They said, “Smile, things could be worse.” So we smiled and sure enough, things got worse!
Always answer a newbie’s questions. You once asked them, too.
Always trust bad feelings
Touch no one’s genitalia but your own.
The number of drugs a patient has on board is directly proportional to the number of knuckles tattooed. If the patient has every knuckle tattooed, the drug screen will simply say, “YES.”
PVC’s can be eliminated by sending a strip to the hospital.
The likelihood of a lethal arrhythmia increases with the distance of the paramedic from the “SHOCK” button on the monitor.
The ultimate QA program in EMS is an autopsy.
Best time to work a code: overtime.
Pain never killed anyone.
All fevers eventually fall to room temperature.
A patient’s weight is directly proportional to the chances the elevator will be non-functioning.
Here is a simple ETOH test: Hold your hands about 6 inches apart with thumbs and forefingers touching and ask the patient what color string you are holding. If he indicates a color, it is a positive test.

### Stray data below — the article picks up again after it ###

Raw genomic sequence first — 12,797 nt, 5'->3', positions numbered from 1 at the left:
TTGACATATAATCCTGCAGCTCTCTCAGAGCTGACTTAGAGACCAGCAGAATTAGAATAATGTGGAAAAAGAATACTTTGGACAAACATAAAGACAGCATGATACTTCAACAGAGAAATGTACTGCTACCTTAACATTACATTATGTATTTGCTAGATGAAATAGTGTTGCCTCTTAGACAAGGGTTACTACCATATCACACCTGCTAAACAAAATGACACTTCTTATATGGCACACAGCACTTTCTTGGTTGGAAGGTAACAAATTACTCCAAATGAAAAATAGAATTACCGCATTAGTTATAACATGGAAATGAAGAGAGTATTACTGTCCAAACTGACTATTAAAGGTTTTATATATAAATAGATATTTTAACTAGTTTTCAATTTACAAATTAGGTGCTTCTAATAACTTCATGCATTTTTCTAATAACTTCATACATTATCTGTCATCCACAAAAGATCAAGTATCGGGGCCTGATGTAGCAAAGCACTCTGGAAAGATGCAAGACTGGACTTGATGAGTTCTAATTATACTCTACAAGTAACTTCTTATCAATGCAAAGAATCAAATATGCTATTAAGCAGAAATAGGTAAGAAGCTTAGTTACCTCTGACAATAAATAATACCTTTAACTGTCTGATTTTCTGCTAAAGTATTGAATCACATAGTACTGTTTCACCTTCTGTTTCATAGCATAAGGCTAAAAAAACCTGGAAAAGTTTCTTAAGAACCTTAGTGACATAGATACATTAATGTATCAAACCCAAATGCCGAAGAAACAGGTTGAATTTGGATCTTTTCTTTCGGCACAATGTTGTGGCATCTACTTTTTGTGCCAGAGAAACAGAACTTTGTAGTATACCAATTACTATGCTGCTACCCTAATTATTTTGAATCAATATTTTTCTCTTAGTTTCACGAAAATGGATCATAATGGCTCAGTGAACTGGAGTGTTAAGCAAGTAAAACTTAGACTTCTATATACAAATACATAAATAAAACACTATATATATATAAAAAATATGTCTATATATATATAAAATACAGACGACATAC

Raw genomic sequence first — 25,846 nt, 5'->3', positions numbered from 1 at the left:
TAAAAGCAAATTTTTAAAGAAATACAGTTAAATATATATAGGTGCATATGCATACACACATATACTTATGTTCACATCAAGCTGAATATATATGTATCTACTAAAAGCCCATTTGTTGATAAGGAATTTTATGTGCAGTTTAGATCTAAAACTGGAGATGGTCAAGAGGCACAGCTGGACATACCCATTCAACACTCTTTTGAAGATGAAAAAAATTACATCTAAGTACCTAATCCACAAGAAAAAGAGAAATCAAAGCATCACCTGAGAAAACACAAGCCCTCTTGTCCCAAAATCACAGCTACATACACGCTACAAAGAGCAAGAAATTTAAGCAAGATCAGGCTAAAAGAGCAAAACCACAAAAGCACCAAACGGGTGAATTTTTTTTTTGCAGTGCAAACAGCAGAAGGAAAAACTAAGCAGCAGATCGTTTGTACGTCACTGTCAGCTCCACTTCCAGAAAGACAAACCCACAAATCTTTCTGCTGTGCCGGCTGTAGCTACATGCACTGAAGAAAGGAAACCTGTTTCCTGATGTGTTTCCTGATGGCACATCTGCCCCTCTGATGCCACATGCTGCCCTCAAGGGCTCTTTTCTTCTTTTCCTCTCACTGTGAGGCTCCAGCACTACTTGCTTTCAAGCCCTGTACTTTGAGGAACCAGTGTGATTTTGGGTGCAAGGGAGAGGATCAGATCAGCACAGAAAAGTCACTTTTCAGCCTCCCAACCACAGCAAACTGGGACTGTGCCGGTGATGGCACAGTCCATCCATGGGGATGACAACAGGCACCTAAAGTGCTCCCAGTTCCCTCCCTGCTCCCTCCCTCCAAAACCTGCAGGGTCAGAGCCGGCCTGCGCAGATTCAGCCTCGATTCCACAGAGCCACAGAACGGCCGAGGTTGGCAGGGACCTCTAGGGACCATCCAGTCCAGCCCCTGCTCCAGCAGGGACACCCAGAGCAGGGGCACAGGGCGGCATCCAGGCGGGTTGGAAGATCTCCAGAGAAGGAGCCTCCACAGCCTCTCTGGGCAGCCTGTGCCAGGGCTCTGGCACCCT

A tourniquet around the neck solves all problems.
If you drop the baby, pick it up.
Oxygen is good, blue is bad.
Never trust an ER doc with anything sharper than a tongue depressor.
GCS less than 8, intubate.
Asystole is a very stable rhythm.
A patient’s weight is in direct proportion to their altitude in the building.
A patient’s weight is directly related to the number of stair flights between him/her and the bus.
“When in trouble, when in doubt, run in circles, scream and shout”.
EMS RULE OF THREES (as it relates to codes) 300 pounds; <30 minutes to shift change; 3 stories up in the building.
Whoops: 1) the monitor just fell down the stairs, 2) the cold and flu patient just coded; 3) the wrong house. (Hint: the one with the Lab probably didn’t call 911)
Rules: 1) Don’t get dirty, 2) Don’t run, you may violate rule #1, 3) If it looks like you might get dirty doing something, let the new guy do it.
For every ALS skill we learn, we forget a BLS one.
The fire tetrahedron consists of the following: heat, oxygen, fuel, chief officer. Take any of them away and the fire goes out.
“Compassion kills.” Don’t dive into incidents.
If there is little to be gained, there is little to be lost. If there is a lot to gain, there is a lot to be lost.
If you lift an inch, crib an inch.
What do you call a medical student who finishes last in their class? Doctor.
If you think the cost of education is expensive, check out the cost of ignorance.
If it’s wet and sticky and not yours, leave it alone.
Death is a stabilization of the patient’s condition.
Every emergency has three phases; PANIC, FEAR, REMORSE.
You are bound to get a call either during dinner, while you are on the can, or at 02:00 in the middle of a great dream.